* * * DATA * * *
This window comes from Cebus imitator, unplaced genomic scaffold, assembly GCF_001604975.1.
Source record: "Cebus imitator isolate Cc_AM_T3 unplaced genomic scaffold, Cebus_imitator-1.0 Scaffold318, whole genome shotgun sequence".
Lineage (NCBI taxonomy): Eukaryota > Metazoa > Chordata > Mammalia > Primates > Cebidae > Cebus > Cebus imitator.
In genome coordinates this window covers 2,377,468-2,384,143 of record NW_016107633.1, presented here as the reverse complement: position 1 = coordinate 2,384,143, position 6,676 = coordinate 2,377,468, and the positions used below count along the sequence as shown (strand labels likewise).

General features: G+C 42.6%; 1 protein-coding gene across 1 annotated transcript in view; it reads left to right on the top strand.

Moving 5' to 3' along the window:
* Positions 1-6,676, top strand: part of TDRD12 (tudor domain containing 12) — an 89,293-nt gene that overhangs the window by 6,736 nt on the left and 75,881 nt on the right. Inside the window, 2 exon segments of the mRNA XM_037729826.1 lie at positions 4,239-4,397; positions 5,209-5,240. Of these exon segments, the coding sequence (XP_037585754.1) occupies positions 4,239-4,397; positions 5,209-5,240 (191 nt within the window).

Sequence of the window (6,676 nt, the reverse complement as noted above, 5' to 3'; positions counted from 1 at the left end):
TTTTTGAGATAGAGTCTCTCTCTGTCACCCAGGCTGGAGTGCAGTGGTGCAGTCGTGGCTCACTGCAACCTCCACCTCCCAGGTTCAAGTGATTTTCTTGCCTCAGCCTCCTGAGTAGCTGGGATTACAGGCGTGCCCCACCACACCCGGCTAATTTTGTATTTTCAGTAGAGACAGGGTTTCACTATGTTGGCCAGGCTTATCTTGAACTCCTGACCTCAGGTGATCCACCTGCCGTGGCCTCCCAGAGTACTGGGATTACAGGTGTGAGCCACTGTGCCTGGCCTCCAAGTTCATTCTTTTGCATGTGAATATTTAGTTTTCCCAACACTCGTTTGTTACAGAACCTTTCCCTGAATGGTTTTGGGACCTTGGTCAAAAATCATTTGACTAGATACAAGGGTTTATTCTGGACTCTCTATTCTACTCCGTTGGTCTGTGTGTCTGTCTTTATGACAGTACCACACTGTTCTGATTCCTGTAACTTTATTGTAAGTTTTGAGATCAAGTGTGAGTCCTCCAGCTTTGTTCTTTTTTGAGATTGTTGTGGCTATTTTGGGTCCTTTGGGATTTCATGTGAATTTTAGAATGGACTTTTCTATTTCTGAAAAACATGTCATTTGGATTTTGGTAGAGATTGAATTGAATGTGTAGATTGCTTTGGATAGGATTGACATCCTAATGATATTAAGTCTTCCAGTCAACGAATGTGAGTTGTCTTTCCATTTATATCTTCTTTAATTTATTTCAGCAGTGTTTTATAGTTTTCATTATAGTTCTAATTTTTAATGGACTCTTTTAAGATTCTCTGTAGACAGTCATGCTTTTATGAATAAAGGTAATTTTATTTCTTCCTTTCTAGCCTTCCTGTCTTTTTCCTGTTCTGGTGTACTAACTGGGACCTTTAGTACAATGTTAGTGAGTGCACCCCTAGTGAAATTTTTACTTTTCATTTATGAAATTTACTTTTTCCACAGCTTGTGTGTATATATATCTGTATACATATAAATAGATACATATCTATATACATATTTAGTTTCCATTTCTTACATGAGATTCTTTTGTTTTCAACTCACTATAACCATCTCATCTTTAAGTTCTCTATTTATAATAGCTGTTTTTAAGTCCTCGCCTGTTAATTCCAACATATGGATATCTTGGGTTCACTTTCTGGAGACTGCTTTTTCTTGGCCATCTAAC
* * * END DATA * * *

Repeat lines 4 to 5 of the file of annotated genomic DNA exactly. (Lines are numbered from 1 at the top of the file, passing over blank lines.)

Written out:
In genome coordinates this window covers 2,377,468-2,384,143 of record NW_016107633.1, presented here as the reverse complement: position 1 = coordinate 2,384,143, position 6,676 = coordinate 2,377,468, and the positions used below count along the sequence as shown (strand labels likewise).

General features: G+C 42.6%; 1 protein-coding gene across 1 annotated transcript in view; it reads left to right on the top strand.